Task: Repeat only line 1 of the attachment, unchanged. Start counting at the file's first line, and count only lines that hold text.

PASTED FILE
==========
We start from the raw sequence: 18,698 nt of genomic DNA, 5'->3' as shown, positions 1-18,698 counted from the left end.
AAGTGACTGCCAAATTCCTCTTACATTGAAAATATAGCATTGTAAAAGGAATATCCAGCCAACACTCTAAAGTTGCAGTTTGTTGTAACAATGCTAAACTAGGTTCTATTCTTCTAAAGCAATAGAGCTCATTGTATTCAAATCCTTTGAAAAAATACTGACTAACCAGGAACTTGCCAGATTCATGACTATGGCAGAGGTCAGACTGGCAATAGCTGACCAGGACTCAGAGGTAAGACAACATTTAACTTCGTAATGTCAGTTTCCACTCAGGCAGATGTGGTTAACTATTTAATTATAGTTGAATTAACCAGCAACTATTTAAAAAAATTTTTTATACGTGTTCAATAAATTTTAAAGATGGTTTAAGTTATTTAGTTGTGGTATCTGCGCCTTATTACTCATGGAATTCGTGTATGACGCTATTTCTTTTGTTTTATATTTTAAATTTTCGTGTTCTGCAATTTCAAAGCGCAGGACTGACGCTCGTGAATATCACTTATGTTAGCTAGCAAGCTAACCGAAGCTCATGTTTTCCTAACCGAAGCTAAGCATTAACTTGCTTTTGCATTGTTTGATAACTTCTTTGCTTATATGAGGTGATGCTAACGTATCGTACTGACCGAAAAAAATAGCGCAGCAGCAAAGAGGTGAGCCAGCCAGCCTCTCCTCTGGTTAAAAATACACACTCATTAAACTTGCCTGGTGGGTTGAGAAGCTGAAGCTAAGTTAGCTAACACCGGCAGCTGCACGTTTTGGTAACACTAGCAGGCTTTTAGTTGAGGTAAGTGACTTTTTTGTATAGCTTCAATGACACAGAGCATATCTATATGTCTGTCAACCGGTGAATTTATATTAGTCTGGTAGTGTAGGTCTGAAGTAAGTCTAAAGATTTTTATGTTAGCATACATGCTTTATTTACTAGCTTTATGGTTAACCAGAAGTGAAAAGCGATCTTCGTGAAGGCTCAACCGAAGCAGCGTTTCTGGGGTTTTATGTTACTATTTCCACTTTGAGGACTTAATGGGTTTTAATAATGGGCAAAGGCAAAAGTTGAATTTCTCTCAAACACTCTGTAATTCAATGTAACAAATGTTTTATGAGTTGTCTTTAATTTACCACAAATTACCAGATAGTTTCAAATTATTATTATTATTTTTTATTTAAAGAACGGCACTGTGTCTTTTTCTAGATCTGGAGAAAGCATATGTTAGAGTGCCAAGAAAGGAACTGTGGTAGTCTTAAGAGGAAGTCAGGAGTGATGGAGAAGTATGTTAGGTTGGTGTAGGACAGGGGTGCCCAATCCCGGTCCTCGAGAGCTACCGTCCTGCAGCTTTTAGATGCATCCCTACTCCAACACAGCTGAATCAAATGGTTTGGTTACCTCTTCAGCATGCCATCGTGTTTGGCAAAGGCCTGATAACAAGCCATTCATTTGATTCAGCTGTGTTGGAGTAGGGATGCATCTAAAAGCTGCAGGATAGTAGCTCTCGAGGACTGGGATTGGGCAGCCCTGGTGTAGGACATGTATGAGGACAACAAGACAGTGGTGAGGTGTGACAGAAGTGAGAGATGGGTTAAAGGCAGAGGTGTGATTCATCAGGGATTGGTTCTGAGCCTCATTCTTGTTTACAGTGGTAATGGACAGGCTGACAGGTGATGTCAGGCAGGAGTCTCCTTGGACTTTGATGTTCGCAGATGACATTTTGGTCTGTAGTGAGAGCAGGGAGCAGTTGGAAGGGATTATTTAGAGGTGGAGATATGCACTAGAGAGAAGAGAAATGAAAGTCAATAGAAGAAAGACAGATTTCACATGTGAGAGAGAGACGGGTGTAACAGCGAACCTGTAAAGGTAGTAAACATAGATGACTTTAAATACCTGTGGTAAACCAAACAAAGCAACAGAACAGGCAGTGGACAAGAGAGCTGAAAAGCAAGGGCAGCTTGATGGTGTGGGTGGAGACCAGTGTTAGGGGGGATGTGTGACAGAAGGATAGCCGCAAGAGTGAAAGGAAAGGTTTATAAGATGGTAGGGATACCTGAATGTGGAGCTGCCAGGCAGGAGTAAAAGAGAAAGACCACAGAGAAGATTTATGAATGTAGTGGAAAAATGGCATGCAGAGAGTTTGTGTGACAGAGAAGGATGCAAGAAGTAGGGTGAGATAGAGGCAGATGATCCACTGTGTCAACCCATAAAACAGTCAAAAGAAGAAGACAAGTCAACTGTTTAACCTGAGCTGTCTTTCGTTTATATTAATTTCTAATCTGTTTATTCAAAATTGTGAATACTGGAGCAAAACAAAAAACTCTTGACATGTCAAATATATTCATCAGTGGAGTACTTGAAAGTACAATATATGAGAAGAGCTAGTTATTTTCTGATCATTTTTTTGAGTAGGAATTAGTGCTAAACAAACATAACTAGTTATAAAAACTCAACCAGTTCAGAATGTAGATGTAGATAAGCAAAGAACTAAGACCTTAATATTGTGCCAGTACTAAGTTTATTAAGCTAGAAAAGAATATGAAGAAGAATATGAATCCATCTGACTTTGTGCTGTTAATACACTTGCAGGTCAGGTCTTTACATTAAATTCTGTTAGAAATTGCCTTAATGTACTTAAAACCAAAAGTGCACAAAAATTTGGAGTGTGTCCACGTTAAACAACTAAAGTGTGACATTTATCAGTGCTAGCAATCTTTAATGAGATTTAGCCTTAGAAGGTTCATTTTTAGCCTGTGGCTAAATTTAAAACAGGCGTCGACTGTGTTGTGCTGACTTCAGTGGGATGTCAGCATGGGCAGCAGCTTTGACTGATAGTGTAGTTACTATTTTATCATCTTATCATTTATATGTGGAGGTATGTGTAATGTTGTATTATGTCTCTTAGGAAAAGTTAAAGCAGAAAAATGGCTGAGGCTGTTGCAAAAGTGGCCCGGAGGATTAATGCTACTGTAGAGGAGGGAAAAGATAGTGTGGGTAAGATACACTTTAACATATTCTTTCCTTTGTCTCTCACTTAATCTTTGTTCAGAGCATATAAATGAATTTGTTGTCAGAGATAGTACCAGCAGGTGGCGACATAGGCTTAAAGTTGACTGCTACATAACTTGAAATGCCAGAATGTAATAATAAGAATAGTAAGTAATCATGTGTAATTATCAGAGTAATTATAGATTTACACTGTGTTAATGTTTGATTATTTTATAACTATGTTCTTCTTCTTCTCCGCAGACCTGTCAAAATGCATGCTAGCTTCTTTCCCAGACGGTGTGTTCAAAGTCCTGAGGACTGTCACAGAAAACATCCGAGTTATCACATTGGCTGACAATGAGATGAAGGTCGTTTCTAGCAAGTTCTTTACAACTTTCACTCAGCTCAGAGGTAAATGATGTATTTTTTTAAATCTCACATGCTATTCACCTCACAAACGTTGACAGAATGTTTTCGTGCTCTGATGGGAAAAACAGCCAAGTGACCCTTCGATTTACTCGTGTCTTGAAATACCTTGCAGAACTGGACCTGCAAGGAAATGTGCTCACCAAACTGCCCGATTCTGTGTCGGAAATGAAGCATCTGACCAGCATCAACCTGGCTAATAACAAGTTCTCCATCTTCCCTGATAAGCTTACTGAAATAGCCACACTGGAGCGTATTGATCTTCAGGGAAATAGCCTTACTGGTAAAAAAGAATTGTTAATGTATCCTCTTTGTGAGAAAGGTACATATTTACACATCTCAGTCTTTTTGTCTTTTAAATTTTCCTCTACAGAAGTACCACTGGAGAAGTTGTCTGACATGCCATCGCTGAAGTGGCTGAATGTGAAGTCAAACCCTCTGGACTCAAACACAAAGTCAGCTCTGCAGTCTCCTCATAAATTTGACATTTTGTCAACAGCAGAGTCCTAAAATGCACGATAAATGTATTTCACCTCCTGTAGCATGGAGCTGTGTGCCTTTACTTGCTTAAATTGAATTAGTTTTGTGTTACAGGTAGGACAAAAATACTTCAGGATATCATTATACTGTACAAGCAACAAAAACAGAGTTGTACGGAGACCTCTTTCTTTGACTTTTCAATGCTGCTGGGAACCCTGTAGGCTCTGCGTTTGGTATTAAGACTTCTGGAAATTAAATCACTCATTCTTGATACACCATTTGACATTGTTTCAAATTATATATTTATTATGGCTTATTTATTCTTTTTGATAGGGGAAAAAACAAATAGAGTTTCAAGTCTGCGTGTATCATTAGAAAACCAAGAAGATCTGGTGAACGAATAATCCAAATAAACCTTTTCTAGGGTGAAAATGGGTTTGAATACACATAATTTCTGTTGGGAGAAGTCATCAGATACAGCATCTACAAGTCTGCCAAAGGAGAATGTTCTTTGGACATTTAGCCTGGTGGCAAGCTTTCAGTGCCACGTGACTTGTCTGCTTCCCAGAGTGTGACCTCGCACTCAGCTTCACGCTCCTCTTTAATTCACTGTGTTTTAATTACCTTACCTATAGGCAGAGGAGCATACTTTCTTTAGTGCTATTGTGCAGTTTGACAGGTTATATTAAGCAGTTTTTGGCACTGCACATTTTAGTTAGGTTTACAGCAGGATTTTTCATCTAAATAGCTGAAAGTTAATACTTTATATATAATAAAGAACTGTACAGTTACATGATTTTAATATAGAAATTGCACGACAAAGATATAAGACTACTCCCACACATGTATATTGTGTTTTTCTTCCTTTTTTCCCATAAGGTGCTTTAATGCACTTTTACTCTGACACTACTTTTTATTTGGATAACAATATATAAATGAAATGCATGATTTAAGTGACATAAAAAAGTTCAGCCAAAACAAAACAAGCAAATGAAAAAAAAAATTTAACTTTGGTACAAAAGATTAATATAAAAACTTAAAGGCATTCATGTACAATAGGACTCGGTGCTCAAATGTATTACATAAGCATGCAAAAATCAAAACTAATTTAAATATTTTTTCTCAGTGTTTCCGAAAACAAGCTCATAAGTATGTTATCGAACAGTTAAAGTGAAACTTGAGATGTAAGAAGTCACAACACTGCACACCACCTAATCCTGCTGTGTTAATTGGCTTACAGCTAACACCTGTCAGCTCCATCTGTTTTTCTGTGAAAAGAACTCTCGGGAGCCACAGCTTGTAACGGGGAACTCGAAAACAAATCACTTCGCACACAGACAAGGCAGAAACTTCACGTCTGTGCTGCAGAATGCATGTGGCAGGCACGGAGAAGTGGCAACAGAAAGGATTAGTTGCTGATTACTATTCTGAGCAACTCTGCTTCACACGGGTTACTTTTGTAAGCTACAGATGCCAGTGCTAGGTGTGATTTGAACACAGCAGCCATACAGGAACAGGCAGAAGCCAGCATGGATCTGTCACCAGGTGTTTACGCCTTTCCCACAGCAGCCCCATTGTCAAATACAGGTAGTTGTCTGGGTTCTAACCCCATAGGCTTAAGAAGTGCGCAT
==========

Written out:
We start from the raw sequence: 18,698 nt of genomic DNA, 5'->3' as shown, positions 1-18,698 counted from the left end.